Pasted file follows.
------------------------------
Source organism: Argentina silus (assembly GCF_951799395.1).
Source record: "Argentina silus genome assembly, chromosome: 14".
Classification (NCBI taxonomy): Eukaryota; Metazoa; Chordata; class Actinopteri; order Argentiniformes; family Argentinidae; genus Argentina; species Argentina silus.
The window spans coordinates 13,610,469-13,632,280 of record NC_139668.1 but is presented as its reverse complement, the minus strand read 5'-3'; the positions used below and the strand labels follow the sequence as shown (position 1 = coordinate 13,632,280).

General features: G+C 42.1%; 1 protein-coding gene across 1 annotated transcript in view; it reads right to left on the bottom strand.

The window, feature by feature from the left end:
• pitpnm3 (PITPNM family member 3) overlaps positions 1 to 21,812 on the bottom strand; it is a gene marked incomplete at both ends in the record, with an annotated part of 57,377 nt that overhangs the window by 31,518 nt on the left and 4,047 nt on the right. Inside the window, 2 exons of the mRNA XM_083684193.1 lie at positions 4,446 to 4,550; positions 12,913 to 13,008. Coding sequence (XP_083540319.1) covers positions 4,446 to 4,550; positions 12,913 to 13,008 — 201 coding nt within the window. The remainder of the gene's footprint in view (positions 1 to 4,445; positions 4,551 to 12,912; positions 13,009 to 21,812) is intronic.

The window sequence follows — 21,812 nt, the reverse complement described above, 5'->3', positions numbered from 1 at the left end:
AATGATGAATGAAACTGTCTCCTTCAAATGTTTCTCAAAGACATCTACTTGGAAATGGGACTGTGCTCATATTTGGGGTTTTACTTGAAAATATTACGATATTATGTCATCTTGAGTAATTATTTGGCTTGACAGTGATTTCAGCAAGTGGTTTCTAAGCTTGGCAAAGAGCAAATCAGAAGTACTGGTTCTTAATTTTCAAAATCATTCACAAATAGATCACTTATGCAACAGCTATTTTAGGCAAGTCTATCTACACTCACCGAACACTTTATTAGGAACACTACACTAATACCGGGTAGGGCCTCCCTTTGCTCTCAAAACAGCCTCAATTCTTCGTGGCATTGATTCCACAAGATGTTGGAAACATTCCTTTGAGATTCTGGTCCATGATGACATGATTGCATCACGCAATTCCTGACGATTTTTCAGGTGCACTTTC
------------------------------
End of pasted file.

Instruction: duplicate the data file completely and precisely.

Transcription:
Source organism: Argentina silus (assembly GCF_951799395.1).
Source record: "Argentina silus genome assembly, chromosome: 14".
Classification (NCBI taxonomy): Eukaryota; Metazoa; Chordata; class Actinopteri; order Argentiniformes; family Argentinidae; genus Argentina; species Argentina silus.
The window spans coordinates 13,610,469-13,632,280 of record NC_139668.1 but is presented as its reverse complement, the minus strand read 5'-3'; the positions used below and the strand labels follow the sequence as shown (position 1 = coordinate 13,632,280).

General features: G+C 42.1%; 1 protein-coding gene across 1 annotated transcript in view; it reads right to left on the bottom strand.

The window, feature by feature from the left end:
• pitpnm3 (PITPNM family member 3) overlaps positions 1 to 21,812 on the bottom strand; it is a gene marked incomplete at both ends in the record, with an annotated part of 57,377 nt that overhangs the window by 31,518 nt on the left and 4,047 nt on the right. Inside the window, 2 exons of the mRNA XM_083684193.1 lie at positions 4,446 to 4,550; positions 12,913 to 13,008. Coding sequence (XP_083540319.1) covers positions 4,446 to 4,550; positions 12,913 to 13,008 — 201 coding nt within the window. The remainder of the gene's footprint in view (positions 1 to 4,445; positions 4,551 to 12,912; positions 13,009 to 21,812) is intronic.

The window sequence follows — 21,812 nt, the reverse complement described above, 5'->3', positions numbered from 1 at the left end:
AATGATGAATGAAACTGTCTCCTTCAAATGTTTCTCAAAGACATCTACTTGGAAATGGGACTGTGCTCATATTTGGGGTTTTACTTGAAAATATTACGATATTATGTCATCTTGAGTAATTATTTGGCTTGACAGTGATTTCAGCAAGTGGTTTCTAAGCTTGGCAAAGAGCAAATCAGAAGTACTGGTTCTTAATTTTCAAAATCATTCACAAATAGATCACTTATGCAACAGCTATTTTAGGCAAGTCTATCTACACTCACCGAACACTTTATTAGGAACACTACACTAATACCGGGTAGGGCCTCCCTTTGCTCTCAAAACAGCCTCAATTCTTCGTGGCATTGATTCCACAAGATGTTGGAAACATTCCTTTGAGATTCTGGTCCATGATGACATGATTGCATCACGCAATTCCTGACGATTTTTCAGGTGCACTTTC